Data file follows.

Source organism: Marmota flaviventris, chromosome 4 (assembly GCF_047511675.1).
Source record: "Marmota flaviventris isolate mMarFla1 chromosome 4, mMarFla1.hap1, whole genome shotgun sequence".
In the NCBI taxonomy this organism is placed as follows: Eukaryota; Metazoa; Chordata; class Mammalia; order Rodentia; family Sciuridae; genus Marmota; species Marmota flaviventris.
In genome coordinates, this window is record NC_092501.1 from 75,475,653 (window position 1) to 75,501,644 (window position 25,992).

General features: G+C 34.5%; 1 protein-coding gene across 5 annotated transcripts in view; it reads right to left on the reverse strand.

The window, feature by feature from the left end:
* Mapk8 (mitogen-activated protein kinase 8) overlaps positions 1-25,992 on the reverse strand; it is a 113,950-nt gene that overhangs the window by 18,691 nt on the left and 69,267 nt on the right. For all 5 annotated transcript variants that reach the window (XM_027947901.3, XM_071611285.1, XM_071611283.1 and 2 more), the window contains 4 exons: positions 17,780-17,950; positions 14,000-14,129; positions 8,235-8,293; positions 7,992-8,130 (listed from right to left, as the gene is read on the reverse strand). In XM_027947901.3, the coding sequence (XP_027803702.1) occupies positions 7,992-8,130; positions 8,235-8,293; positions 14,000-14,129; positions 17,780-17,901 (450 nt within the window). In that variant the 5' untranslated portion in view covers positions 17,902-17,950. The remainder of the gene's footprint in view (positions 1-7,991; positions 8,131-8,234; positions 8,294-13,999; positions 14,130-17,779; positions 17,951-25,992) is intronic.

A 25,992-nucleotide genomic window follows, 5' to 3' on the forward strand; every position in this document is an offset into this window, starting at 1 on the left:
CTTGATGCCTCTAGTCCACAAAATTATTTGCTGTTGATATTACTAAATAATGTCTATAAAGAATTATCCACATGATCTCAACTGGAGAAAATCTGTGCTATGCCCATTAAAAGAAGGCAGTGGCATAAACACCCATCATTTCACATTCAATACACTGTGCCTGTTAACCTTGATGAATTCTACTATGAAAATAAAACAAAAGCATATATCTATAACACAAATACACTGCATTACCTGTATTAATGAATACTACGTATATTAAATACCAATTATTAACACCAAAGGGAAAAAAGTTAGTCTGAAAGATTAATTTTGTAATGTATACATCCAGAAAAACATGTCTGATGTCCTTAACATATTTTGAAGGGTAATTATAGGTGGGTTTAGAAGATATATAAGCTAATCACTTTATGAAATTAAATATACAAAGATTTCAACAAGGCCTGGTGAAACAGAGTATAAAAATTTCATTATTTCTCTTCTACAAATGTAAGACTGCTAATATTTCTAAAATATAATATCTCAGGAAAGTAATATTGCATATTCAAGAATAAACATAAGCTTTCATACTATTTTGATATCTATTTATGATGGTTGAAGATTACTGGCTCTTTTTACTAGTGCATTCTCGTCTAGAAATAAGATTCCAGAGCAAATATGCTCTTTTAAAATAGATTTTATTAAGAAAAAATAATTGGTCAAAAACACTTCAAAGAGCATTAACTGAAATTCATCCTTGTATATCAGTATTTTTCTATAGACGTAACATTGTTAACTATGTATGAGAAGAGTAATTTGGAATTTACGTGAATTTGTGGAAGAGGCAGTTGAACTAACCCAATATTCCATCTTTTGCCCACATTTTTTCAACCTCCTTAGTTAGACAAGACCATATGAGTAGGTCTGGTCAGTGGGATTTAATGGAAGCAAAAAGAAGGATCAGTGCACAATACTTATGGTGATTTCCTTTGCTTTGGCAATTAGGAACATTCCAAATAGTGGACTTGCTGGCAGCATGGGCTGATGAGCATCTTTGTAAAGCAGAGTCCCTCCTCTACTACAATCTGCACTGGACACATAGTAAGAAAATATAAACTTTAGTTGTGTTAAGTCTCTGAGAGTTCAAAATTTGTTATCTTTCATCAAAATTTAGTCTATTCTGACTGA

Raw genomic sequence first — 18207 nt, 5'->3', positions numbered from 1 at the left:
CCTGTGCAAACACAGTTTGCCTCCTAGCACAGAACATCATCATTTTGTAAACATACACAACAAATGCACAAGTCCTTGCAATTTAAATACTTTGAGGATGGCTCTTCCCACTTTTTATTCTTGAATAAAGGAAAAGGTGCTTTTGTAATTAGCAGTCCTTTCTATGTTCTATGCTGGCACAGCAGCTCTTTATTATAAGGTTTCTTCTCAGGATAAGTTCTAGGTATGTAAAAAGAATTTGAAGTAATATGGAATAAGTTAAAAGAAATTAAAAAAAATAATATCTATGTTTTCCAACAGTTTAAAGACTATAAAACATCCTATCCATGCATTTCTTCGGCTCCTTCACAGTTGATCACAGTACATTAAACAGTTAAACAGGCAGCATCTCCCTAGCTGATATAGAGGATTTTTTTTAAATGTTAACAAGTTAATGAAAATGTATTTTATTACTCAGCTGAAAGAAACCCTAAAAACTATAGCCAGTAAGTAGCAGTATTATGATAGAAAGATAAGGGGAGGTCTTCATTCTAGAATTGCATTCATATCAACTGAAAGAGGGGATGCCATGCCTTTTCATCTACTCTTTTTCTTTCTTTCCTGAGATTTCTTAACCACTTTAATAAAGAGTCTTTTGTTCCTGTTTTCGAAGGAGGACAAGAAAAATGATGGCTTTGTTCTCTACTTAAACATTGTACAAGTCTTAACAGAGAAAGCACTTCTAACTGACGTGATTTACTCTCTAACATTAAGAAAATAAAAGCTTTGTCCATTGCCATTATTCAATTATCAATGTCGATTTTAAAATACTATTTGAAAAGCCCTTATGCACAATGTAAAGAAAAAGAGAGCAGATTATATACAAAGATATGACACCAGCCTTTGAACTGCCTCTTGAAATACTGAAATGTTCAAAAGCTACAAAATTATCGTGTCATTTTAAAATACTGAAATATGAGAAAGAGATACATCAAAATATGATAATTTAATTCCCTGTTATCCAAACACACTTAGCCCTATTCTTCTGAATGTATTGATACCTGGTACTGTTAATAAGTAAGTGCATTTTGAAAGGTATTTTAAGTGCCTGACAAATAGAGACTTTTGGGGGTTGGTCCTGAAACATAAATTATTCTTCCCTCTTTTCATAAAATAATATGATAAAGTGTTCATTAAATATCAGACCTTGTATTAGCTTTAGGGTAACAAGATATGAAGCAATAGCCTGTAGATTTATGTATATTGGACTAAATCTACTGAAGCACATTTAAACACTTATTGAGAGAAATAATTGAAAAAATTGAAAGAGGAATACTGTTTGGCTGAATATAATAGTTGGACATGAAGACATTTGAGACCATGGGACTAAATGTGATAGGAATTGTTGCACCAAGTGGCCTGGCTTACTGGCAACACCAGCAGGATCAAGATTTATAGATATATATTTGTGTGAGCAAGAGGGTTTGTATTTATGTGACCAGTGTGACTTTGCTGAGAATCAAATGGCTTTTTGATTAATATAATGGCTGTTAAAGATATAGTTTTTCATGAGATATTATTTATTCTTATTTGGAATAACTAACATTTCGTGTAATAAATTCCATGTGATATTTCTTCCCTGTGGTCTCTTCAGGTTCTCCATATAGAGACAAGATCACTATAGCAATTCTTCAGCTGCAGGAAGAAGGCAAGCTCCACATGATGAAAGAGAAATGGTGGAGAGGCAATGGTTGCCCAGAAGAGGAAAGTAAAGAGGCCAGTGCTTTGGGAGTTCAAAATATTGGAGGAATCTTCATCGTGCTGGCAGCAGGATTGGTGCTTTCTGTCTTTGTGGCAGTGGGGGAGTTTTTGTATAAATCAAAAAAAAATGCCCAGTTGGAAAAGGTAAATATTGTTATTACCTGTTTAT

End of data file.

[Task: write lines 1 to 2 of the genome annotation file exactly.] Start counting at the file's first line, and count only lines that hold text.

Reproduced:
Source organism: Marmota flaviventris, chromosome 4 (assembly GCF_047511675.1).
Source record: "Marmota flaviventris isolate mMarFla1 chromosome 4, mMarFla1.hap1, whole genome shotgun sequence".